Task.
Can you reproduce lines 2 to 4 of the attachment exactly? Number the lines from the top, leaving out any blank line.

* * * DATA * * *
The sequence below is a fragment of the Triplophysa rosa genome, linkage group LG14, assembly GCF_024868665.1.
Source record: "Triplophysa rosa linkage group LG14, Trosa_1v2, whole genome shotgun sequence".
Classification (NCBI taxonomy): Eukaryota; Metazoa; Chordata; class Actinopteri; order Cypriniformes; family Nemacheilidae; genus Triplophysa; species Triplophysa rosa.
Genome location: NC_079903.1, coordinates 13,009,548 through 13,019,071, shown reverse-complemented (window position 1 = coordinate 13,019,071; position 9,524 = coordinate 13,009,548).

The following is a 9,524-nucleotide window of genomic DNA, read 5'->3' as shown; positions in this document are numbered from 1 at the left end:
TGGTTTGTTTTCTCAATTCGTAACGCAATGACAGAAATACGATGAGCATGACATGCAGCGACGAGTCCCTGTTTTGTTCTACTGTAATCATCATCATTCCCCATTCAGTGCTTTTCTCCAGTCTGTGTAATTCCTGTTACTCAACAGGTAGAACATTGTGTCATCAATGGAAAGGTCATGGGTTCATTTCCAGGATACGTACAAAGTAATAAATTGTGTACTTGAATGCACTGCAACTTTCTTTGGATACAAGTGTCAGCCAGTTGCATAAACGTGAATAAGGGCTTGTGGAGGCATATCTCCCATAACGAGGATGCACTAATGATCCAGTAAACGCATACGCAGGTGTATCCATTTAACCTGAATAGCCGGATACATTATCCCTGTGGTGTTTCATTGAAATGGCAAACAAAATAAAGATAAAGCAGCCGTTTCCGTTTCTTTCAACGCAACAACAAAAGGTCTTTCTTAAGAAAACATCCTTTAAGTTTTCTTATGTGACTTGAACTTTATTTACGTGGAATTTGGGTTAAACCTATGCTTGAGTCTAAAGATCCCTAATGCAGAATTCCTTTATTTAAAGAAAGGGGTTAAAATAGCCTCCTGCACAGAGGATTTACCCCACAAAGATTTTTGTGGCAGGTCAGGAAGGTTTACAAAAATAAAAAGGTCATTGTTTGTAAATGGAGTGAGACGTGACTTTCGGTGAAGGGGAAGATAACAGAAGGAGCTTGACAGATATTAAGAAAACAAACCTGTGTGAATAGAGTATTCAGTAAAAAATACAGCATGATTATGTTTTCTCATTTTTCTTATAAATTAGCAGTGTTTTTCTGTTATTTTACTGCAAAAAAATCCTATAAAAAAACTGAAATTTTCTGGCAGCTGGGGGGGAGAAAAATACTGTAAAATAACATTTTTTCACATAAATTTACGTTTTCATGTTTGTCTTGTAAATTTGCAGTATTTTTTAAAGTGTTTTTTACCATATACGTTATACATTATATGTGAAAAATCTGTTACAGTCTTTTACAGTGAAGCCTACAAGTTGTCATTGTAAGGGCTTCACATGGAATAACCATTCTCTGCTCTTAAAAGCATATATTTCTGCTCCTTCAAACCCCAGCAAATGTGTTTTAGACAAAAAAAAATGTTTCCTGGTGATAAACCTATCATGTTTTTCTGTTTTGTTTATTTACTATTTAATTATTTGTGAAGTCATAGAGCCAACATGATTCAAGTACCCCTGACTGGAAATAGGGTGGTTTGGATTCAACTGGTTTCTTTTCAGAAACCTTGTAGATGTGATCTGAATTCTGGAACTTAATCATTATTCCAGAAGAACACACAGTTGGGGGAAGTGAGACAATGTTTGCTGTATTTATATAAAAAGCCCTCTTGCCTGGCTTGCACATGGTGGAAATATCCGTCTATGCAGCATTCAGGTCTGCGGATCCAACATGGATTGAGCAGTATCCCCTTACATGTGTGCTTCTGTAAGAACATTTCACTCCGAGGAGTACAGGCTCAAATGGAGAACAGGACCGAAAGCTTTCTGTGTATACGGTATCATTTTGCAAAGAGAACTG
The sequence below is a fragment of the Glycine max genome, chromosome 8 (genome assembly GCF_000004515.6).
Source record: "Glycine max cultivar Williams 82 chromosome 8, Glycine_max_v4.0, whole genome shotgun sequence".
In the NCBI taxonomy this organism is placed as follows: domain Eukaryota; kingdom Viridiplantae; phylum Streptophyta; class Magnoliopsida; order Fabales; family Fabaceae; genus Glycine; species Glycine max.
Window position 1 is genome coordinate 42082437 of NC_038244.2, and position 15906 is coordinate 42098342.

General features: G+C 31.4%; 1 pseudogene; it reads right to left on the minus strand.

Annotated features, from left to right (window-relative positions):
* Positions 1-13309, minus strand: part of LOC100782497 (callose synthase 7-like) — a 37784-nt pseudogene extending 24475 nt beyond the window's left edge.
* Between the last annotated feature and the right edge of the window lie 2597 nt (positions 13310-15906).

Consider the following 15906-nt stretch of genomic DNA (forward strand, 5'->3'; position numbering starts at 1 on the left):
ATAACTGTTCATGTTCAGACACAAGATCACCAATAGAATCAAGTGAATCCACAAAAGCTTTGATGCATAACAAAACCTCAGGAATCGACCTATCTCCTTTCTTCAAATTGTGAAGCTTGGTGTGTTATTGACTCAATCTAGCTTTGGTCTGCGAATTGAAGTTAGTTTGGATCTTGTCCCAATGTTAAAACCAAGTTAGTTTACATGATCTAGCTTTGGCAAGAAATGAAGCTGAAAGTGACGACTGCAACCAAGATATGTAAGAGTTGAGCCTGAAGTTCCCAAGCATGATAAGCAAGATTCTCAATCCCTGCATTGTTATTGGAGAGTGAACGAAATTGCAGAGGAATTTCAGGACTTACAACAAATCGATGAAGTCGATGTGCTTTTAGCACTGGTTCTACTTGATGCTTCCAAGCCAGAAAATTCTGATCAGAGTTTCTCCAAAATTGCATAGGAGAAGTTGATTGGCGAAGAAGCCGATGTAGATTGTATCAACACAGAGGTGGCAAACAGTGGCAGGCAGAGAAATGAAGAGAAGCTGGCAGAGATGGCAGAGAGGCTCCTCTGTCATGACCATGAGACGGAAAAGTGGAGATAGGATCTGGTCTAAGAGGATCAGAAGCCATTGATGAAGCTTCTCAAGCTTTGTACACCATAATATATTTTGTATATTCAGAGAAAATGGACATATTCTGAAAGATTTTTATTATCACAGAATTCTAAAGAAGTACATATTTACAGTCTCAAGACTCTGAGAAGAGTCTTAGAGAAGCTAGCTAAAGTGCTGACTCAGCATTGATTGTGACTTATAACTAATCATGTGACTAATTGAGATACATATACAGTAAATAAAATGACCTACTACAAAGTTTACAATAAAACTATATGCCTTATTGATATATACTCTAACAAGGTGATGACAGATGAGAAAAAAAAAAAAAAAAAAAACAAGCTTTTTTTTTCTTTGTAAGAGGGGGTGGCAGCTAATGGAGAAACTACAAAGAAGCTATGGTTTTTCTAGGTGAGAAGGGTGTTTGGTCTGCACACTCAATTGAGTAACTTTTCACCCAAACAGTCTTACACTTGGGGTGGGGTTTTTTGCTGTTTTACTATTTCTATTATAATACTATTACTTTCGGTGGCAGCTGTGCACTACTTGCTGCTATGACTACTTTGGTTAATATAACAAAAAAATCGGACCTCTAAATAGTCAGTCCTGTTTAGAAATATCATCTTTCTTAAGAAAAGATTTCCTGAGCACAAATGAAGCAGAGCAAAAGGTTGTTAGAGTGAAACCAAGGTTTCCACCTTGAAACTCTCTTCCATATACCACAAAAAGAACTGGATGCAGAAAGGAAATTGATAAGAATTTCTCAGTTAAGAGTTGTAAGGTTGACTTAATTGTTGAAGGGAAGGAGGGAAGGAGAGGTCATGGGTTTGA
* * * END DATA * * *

Source record: "Triplophysa rosa linkage group LG14, Trosa_1v2, whole genome shotgun sequence".
Classification (NCBI taxonomy): Eukaryota; Metazoa; Chordata; class Actinopteri; order Cypriniformes; family Nemacheilidae; genus Triplophysa; species Triplophysa rosa.
Genome location: NC_079903.1, coordinates 13,009,548 through 13,019,071, shown reverse-complemented (window position 1 = coordinate 13,019,071; position 9,524 = coordinate 13,009,548).